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Beijing China Is Sinking!

Beijing dropping by up to 4 inches a year, study shows.

An international study led by Beijing-based researchers has discovered that the city is dropping by as much as 11 centimeters (4 inches) in some districts per year. According to the Chinese government, 46 cities across China are sinking into the ground. In the last decade alone, Beijing has sunk 14 inches. The city continues to sink at a rate of nearly 11 centimeters per year.

The study, conducted by an international team of seven scientists and engineers is based on InSAR radar technology, which monitors land elevation changes.

The thirsty city has depleted its groundwater, which the study identified as the cause of the sinking.

Using satellite imagery and GPS data, the team analyzed topographical trends from 2003 to 2010 and found that the city, which has a population of over 20 million, was sinking at an alarming rate. Its central districts are among the worst affected, the study says.

The main subsidence bowls are distributed over the Chaoyang, Changping, Shunyi and Tongzhou districts. Chaoyang, in the eastern suburbs, is the worst affected, with subsidence of 11 cm per year. Beijing is ranked as the fifth most water-stressed city in the world, the study notes, and as China continues to urbanize, the stress on subterranean aquifers is only set to worsen. Living a nightmare in China’s city of sinkholes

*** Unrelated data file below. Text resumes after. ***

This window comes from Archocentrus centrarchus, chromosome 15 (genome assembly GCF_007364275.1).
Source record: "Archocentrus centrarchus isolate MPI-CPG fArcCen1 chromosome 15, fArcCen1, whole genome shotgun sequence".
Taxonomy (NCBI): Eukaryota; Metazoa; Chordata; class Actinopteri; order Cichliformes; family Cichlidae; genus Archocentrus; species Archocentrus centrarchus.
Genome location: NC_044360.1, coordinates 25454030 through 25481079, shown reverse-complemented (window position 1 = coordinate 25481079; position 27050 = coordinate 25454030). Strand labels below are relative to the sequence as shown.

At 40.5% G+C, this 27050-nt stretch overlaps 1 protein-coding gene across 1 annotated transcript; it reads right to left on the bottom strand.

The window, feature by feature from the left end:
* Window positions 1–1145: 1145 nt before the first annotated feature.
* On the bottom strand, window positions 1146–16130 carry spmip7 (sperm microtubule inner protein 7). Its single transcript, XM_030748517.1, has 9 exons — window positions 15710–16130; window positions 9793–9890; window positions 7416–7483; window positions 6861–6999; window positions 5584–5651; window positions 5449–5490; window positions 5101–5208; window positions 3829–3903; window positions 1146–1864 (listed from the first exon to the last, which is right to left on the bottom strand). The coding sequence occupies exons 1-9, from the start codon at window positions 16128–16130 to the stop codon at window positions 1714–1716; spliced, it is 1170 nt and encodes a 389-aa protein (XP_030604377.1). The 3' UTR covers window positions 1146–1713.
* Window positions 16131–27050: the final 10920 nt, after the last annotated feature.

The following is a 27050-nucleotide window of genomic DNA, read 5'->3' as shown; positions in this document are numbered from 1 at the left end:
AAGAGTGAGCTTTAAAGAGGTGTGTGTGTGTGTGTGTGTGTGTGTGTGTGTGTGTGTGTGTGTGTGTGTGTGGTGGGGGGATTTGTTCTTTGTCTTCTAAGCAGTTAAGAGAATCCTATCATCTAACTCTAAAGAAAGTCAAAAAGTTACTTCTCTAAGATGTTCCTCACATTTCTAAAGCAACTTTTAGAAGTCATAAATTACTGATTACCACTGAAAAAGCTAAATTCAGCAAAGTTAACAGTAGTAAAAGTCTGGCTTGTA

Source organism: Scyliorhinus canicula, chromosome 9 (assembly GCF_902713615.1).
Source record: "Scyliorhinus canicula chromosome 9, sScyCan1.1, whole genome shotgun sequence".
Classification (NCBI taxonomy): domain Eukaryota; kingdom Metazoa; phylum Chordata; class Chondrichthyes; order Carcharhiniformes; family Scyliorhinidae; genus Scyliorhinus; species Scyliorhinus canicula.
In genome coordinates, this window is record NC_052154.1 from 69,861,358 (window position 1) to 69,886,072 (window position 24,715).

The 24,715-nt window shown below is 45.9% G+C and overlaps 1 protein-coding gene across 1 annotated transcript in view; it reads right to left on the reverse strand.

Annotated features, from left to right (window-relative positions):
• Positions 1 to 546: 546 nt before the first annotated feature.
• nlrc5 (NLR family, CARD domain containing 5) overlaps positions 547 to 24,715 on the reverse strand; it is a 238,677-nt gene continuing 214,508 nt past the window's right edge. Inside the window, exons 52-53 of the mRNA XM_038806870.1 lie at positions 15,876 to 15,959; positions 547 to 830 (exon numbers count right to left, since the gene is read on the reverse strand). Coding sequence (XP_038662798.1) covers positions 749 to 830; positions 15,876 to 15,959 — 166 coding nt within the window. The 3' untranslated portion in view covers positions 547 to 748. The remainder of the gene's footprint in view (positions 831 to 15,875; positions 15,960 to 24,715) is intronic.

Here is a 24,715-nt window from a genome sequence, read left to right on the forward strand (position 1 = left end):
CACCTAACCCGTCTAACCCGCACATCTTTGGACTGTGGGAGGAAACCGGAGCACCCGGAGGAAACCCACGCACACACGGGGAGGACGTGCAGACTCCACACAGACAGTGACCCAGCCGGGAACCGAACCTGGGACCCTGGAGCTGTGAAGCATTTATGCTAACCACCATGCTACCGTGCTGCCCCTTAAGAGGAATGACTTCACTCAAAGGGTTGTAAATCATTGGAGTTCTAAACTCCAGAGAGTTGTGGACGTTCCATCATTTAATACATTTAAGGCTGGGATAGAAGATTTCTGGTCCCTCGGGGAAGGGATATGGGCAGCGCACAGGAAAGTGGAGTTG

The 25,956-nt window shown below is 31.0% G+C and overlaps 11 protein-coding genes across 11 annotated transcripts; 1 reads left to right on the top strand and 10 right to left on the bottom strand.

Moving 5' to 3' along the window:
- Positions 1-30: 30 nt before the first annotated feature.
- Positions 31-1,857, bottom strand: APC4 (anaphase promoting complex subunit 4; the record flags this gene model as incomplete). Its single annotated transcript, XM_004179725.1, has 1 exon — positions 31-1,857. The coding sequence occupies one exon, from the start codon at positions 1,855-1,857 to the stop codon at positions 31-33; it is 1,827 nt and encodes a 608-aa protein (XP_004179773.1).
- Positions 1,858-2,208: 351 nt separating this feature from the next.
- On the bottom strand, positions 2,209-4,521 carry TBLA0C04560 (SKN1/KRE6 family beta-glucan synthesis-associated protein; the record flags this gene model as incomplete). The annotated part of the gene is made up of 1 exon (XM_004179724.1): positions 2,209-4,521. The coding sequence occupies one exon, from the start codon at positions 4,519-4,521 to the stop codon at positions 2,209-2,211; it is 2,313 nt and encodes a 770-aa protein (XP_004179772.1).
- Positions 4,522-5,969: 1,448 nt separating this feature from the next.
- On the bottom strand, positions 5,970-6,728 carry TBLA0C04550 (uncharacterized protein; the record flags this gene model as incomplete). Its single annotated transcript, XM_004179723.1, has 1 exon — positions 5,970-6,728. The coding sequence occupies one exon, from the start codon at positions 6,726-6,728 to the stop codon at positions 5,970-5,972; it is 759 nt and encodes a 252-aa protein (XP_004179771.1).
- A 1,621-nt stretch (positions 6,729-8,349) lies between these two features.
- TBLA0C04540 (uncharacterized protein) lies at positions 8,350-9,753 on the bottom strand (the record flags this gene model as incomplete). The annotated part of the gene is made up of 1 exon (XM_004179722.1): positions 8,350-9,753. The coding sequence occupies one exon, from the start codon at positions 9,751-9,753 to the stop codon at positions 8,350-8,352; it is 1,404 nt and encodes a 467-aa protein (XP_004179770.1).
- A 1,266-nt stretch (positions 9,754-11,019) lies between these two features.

In Beijing, groundwater is the main water source – two thirds – for everything from industrial and agricultural use to household consumption. China media outlet Sina estimates that the capital requires 3.5 billion liters of water per year. As the water, which has accumulated over thousands of years, is extracted in increasingly greater volumes, the now-dried up soil compacts. The rapid sinking could affect buildings and public works projects, including the city’s rail network.

This sinking phenomenon, called subsidence, has a number of causes. The rapid construction of massive buildings, roads, and other infrastructure projects has put a lot a weight on the ground.

Excessive pumping of groundwater is also a major problem that plagues thirsty urban areas as they struggle to keep up with rising populations and water demand. Both Shanghai and Beijing have struggled with overtaxed aquifers.

The high flood wasn't caused by just heavy rainwater. The Chinese government authorized emergency discharges of overflowing water from dam reservoirs. This was done to prevent the city of Beijing from getting flooded by the overflowing water reservoir. The same reservoir was holding back the water from flooding the downstream village. The few were sacrificed to protect the many, but rather than compensate the villager by declaring it as flood discharge from the dam, the government put all the blame on heavy rain. This denied any compensation the village was entitled to. The villager then protest in front of government buildings, demanding compensation for the dam discharge that flooded their village. The government sent police to put down these protesters rather than supporting villagers who have lost everything.


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